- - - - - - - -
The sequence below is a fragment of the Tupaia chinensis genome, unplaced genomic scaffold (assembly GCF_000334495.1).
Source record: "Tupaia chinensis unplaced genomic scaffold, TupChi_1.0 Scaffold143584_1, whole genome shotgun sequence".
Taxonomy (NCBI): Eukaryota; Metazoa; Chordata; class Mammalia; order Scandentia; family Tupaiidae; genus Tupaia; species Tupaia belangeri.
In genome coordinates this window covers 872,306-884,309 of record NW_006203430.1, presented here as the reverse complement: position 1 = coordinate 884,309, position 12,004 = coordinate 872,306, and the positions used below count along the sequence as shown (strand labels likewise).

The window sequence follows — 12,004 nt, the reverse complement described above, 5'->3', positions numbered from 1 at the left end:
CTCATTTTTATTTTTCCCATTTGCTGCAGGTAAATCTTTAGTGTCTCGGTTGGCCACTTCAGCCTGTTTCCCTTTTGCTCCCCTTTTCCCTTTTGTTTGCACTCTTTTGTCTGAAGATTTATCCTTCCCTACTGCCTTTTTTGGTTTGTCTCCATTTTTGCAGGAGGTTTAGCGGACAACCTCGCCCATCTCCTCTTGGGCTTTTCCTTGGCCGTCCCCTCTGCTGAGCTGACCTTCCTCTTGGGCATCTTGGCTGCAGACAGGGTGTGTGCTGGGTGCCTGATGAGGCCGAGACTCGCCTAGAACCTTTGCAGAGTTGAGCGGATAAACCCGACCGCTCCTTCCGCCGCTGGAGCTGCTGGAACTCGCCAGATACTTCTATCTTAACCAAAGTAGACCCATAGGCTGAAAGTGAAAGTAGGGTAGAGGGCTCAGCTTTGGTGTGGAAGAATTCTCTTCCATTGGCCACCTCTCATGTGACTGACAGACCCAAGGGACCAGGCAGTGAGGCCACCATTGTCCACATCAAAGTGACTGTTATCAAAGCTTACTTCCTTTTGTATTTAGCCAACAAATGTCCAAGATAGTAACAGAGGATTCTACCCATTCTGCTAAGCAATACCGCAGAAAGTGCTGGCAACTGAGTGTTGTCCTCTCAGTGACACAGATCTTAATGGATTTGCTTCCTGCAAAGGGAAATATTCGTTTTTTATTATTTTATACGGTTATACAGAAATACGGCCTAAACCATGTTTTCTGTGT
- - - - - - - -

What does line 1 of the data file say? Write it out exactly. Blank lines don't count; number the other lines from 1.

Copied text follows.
The sequence below is a fragment of the Tupaia chinensis genome, unplaced genomic scaffold (assembly GCF_000334495.1).